DeepSea is a Ceph installation and management framework developed by SUSE which is based on the Salt Open automation and orchestration software. It highly automates the deployment, configuration and management of an entire Ceph cluster and all of its components.

Some openATTIC features like iSCSI target and Ceph object gateway (RGW) management depend on communicating with DeepSea via the Salt REST API.

To enable the REST API of DeepSea you would have to issue the following command on the Salt master node:

salt-call state.apply ceph.salt-api

By default, openATTIC assumes that Salt master hostname is salt, API port is 8000 and API username is admin. If you need to change any of this default values, you should configure it in either /etc/default/openattic for Debian-based distributions or in /etc/sysconfig/openattic for RedHat-based distributions as well as SUSE Linux.

Available settings are:

SALT_API_HOST="salt"
SALT_API_PORT="8000"
SALT_API_USERNAME="admin"
SALT_API_PASSWORD="admin"

Caution

Do not use spaces before or after the equal signs

Ceph Object Gateway management features

If you want to enable the Ceph Object Gateway management features, and you are using DeepSea, you just have to guarantee that the Salt REST API is correctly configured (see DeepSea integration in openATTIC). In case you are not using DeepSea, you have to configure the Rados Gateway manually by editing either /etc/default/openattic for Debian-based distributions or /etc/sysconfig/openattic for RedHat-based distributions as well as SUSE Linux.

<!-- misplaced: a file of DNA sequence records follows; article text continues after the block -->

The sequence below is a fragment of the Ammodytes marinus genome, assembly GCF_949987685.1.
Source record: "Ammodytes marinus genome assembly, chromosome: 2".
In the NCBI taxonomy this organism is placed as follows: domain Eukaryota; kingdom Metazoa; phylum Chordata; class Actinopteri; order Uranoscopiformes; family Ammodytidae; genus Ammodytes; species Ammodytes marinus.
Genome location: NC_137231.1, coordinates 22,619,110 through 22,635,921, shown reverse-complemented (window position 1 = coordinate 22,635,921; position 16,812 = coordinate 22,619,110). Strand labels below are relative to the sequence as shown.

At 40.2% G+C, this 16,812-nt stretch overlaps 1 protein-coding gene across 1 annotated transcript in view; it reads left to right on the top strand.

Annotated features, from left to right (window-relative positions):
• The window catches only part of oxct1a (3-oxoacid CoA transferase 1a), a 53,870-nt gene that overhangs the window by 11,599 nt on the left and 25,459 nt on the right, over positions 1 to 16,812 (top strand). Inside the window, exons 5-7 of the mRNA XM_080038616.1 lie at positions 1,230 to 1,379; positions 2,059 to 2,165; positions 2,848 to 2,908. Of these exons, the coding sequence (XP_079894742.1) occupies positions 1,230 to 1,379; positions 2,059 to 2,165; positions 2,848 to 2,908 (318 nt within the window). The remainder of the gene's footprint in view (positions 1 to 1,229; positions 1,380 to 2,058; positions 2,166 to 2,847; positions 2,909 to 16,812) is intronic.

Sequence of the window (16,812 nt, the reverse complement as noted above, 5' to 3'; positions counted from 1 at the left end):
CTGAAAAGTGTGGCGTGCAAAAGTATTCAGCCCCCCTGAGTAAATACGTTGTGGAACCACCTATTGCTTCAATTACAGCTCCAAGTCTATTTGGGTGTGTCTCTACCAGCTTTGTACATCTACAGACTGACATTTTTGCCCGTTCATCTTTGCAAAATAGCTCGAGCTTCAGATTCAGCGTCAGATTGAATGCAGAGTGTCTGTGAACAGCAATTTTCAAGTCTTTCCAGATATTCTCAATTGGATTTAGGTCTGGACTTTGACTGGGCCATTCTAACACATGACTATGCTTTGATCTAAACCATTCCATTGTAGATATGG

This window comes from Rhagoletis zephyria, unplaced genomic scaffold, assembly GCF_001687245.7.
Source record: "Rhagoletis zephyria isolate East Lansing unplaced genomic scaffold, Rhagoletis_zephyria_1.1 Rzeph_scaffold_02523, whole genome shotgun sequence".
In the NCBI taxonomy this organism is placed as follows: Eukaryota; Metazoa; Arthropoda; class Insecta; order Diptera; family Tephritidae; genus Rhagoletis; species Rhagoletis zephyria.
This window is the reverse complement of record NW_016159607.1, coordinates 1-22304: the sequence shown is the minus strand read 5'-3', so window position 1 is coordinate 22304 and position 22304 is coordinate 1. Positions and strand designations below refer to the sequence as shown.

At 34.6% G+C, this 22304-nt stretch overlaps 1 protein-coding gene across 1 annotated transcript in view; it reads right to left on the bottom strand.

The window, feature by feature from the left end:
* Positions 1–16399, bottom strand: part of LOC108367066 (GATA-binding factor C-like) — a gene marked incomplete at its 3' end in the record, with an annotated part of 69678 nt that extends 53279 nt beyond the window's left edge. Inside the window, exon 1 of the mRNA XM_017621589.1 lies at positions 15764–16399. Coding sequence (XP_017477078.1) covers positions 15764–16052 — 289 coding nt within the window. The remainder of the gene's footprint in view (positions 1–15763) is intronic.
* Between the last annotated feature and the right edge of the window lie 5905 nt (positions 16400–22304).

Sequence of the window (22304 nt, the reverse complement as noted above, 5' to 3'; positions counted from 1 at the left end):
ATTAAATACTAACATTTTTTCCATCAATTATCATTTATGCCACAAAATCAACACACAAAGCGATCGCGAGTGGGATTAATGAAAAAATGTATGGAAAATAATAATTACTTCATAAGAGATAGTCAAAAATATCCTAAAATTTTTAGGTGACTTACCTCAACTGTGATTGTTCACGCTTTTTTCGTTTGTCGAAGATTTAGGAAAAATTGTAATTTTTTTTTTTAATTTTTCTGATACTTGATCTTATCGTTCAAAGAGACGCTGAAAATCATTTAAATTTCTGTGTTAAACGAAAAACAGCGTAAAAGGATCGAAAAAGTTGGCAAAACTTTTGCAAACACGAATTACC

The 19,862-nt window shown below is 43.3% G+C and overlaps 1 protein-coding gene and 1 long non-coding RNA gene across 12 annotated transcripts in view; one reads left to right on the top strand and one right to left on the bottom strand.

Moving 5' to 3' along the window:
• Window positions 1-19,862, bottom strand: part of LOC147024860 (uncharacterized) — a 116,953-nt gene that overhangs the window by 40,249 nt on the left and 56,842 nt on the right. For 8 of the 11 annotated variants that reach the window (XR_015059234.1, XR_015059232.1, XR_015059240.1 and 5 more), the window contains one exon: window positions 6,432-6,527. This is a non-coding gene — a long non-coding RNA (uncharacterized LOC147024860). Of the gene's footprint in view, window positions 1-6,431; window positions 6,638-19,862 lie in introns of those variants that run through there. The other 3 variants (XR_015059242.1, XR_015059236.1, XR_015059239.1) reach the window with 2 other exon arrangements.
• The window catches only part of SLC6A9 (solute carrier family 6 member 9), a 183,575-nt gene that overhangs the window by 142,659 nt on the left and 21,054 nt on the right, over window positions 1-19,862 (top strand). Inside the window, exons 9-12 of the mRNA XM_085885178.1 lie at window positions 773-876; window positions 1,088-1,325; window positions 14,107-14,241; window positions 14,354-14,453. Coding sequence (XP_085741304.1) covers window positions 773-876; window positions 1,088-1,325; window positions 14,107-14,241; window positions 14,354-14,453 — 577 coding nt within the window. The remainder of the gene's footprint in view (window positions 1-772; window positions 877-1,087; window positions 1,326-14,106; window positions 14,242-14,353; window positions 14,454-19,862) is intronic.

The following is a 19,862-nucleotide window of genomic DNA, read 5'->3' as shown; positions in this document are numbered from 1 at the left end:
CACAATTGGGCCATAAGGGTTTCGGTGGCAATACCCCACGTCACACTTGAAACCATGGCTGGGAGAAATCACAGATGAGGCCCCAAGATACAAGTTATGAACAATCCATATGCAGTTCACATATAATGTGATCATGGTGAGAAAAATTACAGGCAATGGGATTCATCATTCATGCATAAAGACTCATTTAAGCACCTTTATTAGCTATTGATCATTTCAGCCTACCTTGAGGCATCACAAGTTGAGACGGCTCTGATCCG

This is an example for the manually configured Rados Gateway credentials:

RGW_API_HOST="ceph-1"
RGW_API_PORT=80
RGW_API_SCHEME="http"
RGW_API_ACCESS_KEY="VFEG733GBY0DJCIV6NK0"
RGW_API_SECRET_KEY="lJzPbZYZTv8FzmJS5eiiZPHxlT2LMGOMW8ZAeOAq"

Note

If your Rados Gateway admin resource isn’t configured to use the default value admin (e.g. http://host:80/admin), you will need to also set the RGW_API_ADMIN_RESOURCE option appropriately.

You can obtain these credentials by issuing the radosgw-admin command like so:

radosgw-admin user info --uid=admin

openATTIC Base Configuration

After all the required packages have been installed, you need to perform the actual openATTIC configuration, by running oaconfig:

# oaconfig install

oaconfig install will start and enable a number of services, initialize the openATTIC database and scan the system for.

Changing the Default User Password

By default, oaconfig creates a local adminstrative user account openattic, with the same password.

As a security precaution, we strongly recommend to change this password immediately:

# oaconfig changepassword openattic
Changing password for user 'openattic'
Password: <enter password>
Password (again): <re-enter password>
Password changed successfully for user 'openattic'

Now, your openATTIC storage system can be managed via the user interface.

See Getting started for instructions on how to access the web user interface.

If you don’t want to manage your users locally, consult the chapter Configuring Authentication and Single Sign-On for alternative methods for authentication and authorization.